U.S. secret service forms three new task forces

Published 15 July 2009

New task forces will deal with electronic crimes, and the agency says the partnerships will bring together law enforcement, academia, and private sector

The U.S. Secret Service has announced the formation of three new Electronic Crimes Task Forces (ECTFs), a public-private partnership aimed at fighting high-tech computer-based crimes. The three new U.S.-based task forces are located in St. Louis, Kansas City, and New Orleans and join an existing network of nationwide operations. The Secret Service also recently announced the creation of the first European Electronic Crimes Task Force, based in Rome, Italy, to provide a forum through which U.S. and European law enforcement agencies, the private sector and academia can collaborate to investigate, suppress and prevent computer related crimes.

One of the top priorities for the Secret Service continues to be combating the computer related crimes perpetrated by domestic and international criminals that target the U.S. financial infrastructure,” said Secret Service director Mark Sullivan. “Building on the success of the Secret Service’s highly successful model, the addition of our new task forces has expanded the number of ECTFs from 24 to 28.”

The ECTF approach developed by the Secret Service has generated unprecedented partnerships among law enforcement at the local, state, federal and international level, the private sector and academia. The types of investigations handled by the Electronic Crimes Task Forces encompass a wide range of computer-based criminal activity, including network intrusions, hacking cases, identity theft, and other computer related crimes affecting financial and other critical infrastructures.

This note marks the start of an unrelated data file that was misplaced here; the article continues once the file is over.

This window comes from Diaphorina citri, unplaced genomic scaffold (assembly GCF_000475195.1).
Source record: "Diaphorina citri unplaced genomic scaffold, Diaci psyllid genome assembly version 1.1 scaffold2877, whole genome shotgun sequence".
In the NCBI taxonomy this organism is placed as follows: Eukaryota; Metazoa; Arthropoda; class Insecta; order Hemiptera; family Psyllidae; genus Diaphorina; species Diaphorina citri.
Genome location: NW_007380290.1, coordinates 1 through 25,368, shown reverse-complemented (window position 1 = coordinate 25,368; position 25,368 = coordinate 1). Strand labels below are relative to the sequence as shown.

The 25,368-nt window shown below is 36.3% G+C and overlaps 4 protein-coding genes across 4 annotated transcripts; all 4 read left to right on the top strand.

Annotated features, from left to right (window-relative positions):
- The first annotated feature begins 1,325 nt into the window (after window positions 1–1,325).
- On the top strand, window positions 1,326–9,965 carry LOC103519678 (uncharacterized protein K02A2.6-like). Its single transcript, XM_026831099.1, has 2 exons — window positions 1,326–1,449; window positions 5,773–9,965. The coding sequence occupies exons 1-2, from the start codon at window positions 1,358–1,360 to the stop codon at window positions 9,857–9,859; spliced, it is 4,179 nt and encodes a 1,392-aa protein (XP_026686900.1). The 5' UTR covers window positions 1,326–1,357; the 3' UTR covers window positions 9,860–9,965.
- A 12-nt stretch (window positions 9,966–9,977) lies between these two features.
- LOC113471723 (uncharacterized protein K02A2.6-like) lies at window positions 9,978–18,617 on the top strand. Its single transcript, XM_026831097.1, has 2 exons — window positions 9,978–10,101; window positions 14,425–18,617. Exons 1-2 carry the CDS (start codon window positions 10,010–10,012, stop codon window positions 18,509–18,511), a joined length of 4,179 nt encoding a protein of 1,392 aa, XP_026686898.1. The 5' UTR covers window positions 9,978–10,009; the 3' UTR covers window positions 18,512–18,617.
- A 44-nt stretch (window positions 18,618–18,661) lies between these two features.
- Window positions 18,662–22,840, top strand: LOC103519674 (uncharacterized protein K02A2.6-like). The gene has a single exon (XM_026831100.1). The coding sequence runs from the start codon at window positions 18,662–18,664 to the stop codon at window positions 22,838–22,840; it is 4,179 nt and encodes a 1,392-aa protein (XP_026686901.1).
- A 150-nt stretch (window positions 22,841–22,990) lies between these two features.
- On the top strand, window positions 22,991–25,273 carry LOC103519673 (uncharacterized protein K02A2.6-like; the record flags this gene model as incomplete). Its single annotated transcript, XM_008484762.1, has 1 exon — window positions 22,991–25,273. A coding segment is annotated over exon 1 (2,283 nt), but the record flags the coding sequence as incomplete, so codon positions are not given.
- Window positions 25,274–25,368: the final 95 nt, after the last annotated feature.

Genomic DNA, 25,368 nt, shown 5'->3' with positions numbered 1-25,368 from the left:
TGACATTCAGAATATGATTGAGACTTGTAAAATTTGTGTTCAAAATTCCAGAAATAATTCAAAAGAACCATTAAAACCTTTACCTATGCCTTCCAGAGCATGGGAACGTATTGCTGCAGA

The Secret Service has a history of working with other law enforcement agencies and believes in partnerships versus membership, where there is a

strong emphasis on prevention and education, in addition to traditional law enforcement measures. The agency says that the Electronic Crimes Task Force model provides a productive framework and collaborative crime-fighting environment in which the resources of its participants can be combined to effectively and efficiently make a significant impact on cybercrime.

Other law enforcement agencies bring additional criminal enforcement jurisdiction and resources to the task force, while representatives from private industry and academia bring technical expertise and research capabilities.